Acceptable bigotry.

datePosted on 13:58, January 9th, 2013 by Pablo

Until I moved to New Zealand I had never encountered prejudice against red-headed people. I was red-headed and freckled as a youngster growing up in Latin America, and I never met anyone who had something negative to say about my complexion and hair color even though it is rare in Latin societies. When I went to the US to go to university, I never heard a disparaging word about so-called “gingas” even though I had a red-headed flat mate for two years (by that time my hair had turned auburn). In all of my adult life in the US prior to moving to NZ, living on both coasts and several states north, south and central, I never once heard one unpleasant word about red-heads.

All that changed when I got here. Not only did I begin to read and hear about assaults on red-heads, including a viscous verbal attack on twin 6 year old girls by a car full of thugs, but I began to read mean-spirited ginga jokes at places like Kiwiblog, whose owner seems to think that all jokes about red-heads is harmless good fun.

Then today I saw this: “Ginger Oxygen Thief Receives Natural Justice.” This is the title of a post done by the blogger known as Whaleoil. In the post he links to CCVT footage from the UK of an unprovoked attack on a red-headed young man that leaves him unconscious and with a broken jaw. In his first paragraph WO attempts to be funny at the expense of the victim, and in the last paragraph he tries to be funny while casually decrying the attack. The comments on the post are a  mix of people shocked at the post and those who think it is funny. Those who think the post is funny outnumber those who do not.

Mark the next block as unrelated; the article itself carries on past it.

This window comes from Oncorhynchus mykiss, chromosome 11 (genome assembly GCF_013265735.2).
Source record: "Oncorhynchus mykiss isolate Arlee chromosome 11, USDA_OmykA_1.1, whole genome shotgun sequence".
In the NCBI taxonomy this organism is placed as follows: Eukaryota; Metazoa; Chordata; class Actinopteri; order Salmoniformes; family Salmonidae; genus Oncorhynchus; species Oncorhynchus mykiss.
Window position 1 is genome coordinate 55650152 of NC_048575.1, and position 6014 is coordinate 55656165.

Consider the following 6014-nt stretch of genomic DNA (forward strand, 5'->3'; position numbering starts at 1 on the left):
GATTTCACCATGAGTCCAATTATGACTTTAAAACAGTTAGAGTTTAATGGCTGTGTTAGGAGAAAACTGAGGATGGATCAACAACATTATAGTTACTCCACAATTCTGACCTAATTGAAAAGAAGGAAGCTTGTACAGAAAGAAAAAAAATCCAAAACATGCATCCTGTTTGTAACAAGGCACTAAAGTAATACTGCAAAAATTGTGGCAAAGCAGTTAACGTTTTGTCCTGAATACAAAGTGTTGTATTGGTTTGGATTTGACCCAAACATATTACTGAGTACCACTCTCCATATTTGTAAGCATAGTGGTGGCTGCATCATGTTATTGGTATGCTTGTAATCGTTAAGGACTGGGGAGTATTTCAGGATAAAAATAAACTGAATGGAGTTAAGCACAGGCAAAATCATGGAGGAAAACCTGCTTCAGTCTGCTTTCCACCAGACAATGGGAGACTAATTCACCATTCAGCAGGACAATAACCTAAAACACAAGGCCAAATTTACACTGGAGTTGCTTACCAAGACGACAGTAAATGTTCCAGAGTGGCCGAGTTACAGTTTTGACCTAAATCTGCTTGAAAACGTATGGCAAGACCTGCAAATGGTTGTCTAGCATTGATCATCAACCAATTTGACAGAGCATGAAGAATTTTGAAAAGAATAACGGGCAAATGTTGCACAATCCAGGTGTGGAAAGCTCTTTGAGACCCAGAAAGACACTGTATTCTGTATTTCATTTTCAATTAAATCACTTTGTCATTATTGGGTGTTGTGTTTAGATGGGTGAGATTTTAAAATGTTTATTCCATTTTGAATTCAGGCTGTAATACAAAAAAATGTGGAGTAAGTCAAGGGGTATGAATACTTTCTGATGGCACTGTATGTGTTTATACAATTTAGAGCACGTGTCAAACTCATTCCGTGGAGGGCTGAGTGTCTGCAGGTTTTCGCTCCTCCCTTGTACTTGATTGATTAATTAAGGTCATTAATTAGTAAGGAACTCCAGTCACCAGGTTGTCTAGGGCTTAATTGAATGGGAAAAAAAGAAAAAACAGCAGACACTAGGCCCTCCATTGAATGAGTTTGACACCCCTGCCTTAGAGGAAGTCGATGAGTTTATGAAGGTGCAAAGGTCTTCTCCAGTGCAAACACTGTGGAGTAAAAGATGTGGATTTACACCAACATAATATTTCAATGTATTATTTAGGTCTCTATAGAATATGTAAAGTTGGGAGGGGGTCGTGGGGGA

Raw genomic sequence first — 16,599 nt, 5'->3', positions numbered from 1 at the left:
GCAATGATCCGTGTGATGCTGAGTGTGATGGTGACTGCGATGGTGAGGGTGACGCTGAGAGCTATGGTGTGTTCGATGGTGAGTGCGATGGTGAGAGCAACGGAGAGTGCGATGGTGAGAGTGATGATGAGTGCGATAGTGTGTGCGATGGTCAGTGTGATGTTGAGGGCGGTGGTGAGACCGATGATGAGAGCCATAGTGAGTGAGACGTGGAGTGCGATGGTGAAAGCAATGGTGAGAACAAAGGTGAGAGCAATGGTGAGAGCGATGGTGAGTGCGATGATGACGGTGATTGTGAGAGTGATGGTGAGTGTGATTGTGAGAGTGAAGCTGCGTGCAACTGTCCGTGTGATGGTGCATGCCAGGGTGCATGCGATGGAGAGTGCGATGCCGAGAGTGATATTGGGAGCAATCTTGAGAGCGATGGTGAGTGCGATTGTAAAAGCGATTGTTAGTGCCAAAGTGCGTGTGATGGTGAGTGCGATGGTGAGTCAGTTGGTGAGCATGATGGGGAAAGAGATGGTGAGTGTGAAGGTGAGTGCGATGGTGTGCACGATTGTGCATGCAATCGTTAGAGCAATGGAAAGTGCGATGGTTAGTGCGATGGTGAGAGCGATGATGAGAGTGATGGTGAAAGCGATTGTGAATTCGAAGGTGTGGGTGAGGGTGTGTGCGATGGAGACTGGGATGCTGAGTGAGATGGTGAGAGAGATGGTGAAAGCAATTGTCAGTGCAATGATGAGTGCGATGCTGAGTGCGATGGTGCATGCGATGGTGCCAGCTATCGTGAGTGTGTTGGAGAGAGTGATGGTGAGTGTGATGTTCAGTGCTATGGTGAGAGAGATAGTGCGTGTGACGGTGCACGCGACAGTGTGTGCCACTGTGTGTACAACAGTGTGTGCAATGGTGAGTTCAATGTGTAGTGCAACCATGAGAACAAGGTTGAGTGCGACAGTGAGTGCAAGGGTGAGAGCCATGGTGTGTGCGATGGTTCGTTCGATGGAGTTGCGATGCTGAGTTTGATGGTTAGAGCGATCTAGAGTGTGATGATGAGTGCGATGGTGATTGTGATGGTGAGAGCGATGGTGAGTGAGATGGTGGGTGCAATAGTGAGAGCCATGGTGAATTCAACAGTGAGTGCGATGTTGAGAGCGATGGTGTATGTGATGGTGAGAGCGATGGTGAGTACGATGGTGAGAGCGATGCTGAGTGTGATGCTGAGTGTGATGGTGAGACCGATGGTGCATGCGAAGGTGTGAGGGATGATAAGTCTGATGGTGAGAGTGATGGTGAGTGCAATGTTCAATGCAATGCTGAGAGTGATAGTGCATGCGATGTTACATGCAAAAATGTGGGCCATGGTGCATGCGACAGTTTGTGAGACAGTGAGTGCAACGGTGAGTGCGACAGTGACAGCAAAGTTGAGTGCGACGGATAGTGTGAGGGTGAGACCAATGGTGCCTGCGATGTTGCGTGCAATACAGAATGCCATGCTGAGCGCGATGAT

This is not the first time that WO has belittled and denigrated “gingas.” In fact, the post mentioned above has links to his previous offerings on the subject. For a guy who is increasingly treated by the mainstream media as an authoritative commentator, the level of prejudice displayed in these posts would seem to be terminally disqualifying. Yet it apparently is not, which indicates a level of acceptance of such views far beyond what I would have considered reasonable in a fair-minded society.

In any event I am astounded by this latest post, and more generally, at the belief that ginga jokes and abuse are OK. If we substituted the words “Jew,” “woman,” “black, “Maori,” “indian,” “chinese” or those for any number of other human traits for the word “ginga,” would such “jokes” be acceptable? Why is it that denigrating someone for an innate trait–that is, one that they have no control over and which they cannot change because it is genetically determined– considered acceptable in some instances and not others? Jokes about behavior, customs, styles etc. may be tasteless but could possibly justified in the minds of some as being about the choices people make. But jokes about that which is not a matter of choice? Why is that acceptable in any instance?

I find the type of attitude that thinks it is acceptable to insult and denigrate people on the basis of their innate traits to be abhorrent. I understand that WO prides himself as being a provocateur and likes to wind people up as part of his “shtick,” but his implicit condoning of violence against red-heads is beyond the pale. It is bigotry, pure and simple. More troublesome than WO’s attitude is the fact that he is not alone in his belief that red-heads are fair game for mean-spirited attacks. In fact, the denigration of “gingas” seems to be widespread in NZ, and although I have never seen it expressed by those on the Left, I assume that it is not exclusively a form of Right-wing prejudice.

I may have made reference to bigotry against red-heads in a long-forgotten previous post. But the nasty post by WO has brought the issue back to my attention. The issue is that no matter how much defenders of attitudes such as WO’s claim it is all harmless fun and nothing more than humor, it is at its core mean, discriminatory and contrary to the norms of fair treatment and equality that supposedly underpin democratic society. There is nothing funny about prejudice, however it is disguised and regardless of to whom it is directed.